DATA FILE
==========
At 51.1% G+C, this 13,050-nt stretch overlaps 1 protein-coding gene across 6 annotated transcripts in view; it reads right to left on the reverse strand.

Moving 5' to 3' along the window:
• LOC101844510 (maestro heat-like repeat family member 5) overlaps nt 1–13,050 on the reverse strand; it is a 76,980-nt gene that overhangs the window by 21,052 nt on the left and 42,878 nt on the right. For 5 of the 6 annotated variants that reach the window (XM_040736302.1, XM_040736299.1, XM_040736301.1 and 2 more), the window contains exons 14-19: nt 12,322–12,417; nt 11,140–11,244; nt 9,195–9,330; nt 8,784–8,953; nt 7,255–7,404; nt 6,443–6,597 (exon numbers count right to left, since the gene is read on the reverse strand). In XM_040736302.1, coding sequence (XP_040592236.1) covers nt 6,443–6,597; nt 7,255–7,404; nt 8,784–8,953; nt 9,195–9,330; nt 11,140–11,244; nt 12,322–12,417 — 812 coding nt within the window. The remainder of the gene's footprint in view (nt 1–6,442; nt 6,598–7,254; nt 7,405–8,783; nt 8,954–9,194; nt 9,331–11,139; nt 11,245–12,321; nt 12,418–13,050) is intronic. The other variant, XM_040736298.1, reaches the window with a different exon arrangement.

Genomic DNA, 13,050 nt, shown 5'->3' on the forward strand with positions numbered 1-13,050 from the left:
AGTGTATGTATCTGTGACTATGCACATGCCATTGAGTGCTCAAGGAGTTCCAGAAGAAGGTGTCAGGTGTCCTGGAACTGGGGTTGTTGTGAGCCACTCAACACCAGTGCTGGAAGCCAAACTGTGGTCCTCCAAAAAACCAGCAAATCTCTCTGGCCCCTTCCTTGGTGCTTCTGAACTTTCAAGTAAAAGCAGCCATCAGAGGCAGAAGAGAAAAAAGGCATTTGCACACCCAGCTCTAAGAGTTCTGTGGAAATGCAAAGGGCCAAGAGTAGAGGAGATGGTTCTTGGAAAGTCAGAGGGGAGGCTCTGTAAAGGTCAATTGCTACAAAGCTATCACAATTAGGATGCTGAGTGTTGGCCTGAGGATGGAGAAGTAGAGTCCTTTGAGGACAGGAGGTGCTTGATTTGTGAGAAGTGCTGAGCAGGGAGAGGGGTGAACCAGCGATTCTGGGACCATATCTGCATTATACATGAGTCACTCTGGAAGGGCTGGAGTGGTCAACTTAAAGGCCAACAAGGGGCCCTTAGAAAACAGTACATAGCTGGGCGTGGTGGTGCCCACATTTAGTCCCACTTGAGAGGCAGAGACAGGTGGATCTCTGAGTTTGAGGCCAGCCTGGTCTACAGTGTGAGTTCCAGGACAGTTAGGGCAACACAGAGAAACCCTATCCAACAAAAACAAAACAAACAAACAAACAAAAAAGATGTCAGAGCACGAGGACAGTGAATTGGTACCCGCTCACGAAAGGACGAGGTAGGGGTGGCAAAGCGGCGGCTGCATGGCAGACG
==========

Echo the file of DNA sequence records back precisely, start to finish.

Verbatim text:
At 51.1% G+C, this 13,050-nt stretch overlaps 1 protein-coding gene across 6 annotated transcripts in view; it reads right to left on the reverse strand.

Moving 5' to 3' along the window:
• LOC101844510 (maestro heat-like repeat family member 5) overlaps nt 1–13,050 on the reverse strand; it is a 76,980-nt gene that overhangs the window by 21,052 nt on the left and 42,878 nt on the right. For 5 of the 6 annotated variants that reach the window (XM_040736302.1, XM_040736299.1, XM_040736301.1 and 2 more), the window contains exons 14-19: nt 12,322–12,417; nt 11,140–11,244; nt 9,195–9,330; nt 8,784–8,953; nt 7,255–7,404; nt 6,443–6,597 (exon numbers count right to left, since the gene is read on the reverse strand). In XM_040736302.1, coding sequence (XP_040592236.1) covers nt 6,443–6,597; nt 7,255–7,404; nt 8,784–8,953; nt 9,195–9,330; nt 11,140–11,244; nt 12,322–12,417 — 812 coding nt within the window. The remainder of the gene's footprint in view (nt 1–6,442; nt 6,598–7,254; nt 7,405–8,783; nt 8,954–9,194; nt 9,331–11,139; nt 11,245–12,321; nt 12,418–13,050) is intronic. The other variant, XM_040736298.1, reaches the window with a different exon arrangement.

Genomic DNA, 13,050 nt, shown 5'->3' on the forward strand with positions numbered 1-13,050 from the left:
AGTGTATGTATCTGTGACTATGCACATGCCATTGAGTGCTCAAGGAGTTCCAGAAGAAGGTGTCAGGTGTCCTGGAACTGGGGTTGTTGTGAGCCACTCAACACCAGTGCTGGAAGCCAAACTGTGGTCCTCCAAAAAACCAGCAAATCTCTCTGGCCCCTTCCTTGGTGCTTCTGAACTTTCAAGTAAAAGCAGCCATCAGAGGCAGAAGAGAAAAAAGGCATTTGCACACCCAGCTCTAAGAGTTCTGTGGAAATGCAAAGGGCCAAGAGTAGAGGAGATGGTTCTTGGAAAGTCAGAGGGGAGGCTCTGTAAAGGTCAATTGCTACAAAGCTATCACAATTAGGATGCTGAGTGTTGGCCTGAGGATGGAGAAGTAGAGTCCTTTGAGGACAGGAGGTGCTTGATTTGTGAGAAGTGCTGAGCAGGGAGAGGGGTGAACCAGCGATTCTGGGACCATATCTGCATTATACATGAGTCACTCTGGAAGGGCTGGAGTGGTCAACTTAAAGGCCAACAAGGGGCCCTTAGAAAACAGTACATAGCTGGGCGTGGTGGTGCCCACATTTAGTCCCACTTGAGAGGCAGAGACAGGTGGATCTCTGAGTTTGAGGCCAGCCTGGTCTACAGTGTGAGTTCCAGGACAGTTAGGGCAACACAGAGAAACCCTATCCAACAAAAACAAAACAAACAAACAAACAAAAAAGATGTCAGAGCACGAGGACAGTGAATTGGTACCCGCTCACGAAAGGACGAGGTAGGGGTGGCAAAGCGGCGGCTGCATGGCAGACG